Why this HR pro decided to start a consulting biz for growing startups - Technical.ly Philly

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Feb. 14, 2020 11:50 am

Why this HR pro decided to start a consulting biz for growing startups

Talia Edmundson spent nearly eight years helping build RevZilla's culture. Here's why she wants to help other startups do the same.
HR pro Talia Edmundson.

HR pro Talia Edmundson.

(Courtesy photo)

Human resources professional Talia Edmundson spent the last eight years or so helping one of Philly’s ecommerce staples, RevZilla, build its team from a handful of employees to a few hundred.

Edmundson got in at the company early, where she said its three cofounders cared a lot about creating company culture and had already started doing so before she arrived.

“They had this sense of conviction about what they wanted to do, and they just needed someone to help,” she said. 

After nearly eight years in the role, and a lot of change over at the Navy Yard company (the creation of a holdings company, change in leadership), Edmundson decided at the end of 2019 to look for a new opportunity.

She told Technical.ly that after a handful of interviews with area startups, she decided that in-house wasn’t the direction she needed to go at the moment.

“It happened maybe four or five times where a call would end and I would kind of say to them, ‘You don’t need me right now, I’m a little too much for you right now,'” Edmundson said.

Instead, she decided, it was time to take her expertise and ability to a contract position and start her own business — HRnB Consulting (a nod to her love of ’90s R&B music). Now, Edmundson will provide the resources for, train and execute human resources and culture strategy to companies growing and needing HR assistance.

We talked with Edmundson about what’s new in human resources, current hiring trends and what it’s like to get hired for a job that hires other people. This interview was edited for clarity and length.

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Technical.ly: What’s changed since the last time you took on a new role in HR?

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Culture creation at companies is much more prevalent now than I think eight or 10 years ago. I think there’s founders who are starting companies now and are realizing they have an opportunity to say, “This is how I want to treat people.” They’re set on getting it right at the start. There’s this amazing opportunity coming up in Philly right now for HR people to meet these cofounders, and to kind of guide them through this culture build that they’re going to do.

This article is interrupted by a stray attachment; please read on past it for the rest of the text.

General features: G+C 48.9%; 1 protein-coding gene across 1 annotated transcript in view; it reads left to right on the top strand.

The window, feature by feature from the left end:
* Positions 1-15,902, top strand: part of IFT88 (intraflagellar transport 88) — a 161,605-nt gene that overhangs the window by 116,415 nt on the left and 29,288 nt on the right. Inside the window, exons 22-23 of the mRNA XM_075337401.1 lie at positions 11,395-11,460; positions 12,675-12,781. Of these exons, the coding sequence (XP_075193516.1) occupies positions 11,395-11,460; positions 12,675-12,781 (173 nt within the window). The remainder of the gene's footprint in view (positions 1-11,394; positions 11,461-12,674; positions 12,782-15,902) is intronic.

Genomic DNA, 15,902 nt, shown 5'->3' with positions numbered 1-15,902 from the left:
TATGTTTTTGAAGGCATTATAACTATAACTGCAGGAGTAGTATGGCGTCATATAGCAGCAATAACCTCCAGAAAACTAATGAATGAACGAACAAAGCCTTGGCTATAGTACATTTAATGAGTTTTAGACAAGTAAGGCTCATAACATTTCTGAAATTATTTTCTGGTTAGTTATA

What’s a current hiring trend you’re seeing that’s attractive to potential employees?

The benefit of time. Not just work from home, because there’s still a lot of people that want to come into the office, but there’s still tangible, nontraditional benefits of time that you can offer. If there’s a time-crunch problem that you can solve for them, that offers a lot. It can be as simple as bringing an in-network doctor in who will give your employees a physical, or someone from On the Goga to teach some mindfulness techniques.

You can eliminate some burnout by solving some of the problems people face. If you encourage people to be well at work, you’re saving a lot of time, which is one of the large asks out there. 

You’re focusing now on helping companies with around 50 employees. Why?

Well, 50 people is the number that you’re responsible for following compliance — like healthcare, the Family and Medical Leave Act (FMLA) and state laws. Basically a lot of people who are growing realize it’s too much, so they need someone to kind of take care of those aspects. 

I’ll be offering various stages of assistance for clients depending on what they need, either going into the office, creating a plan for them, talking through options. I’m kind of filling in that knowledge gap.

What is it like to get hired as someone who’s responsible for hiring others? 

You need a deep understanding of how to communicate culture. If you’re brought in, you have to be on board with that company or you’re going to sound like you’re not telling the truth about it. To get hired, you have to be able to work in a place where you trust your leaders. 

You don’t have to spill all the details, but you sure as hell need a sense of conviction that you’re OK telling the story of the company you’re hiring for.

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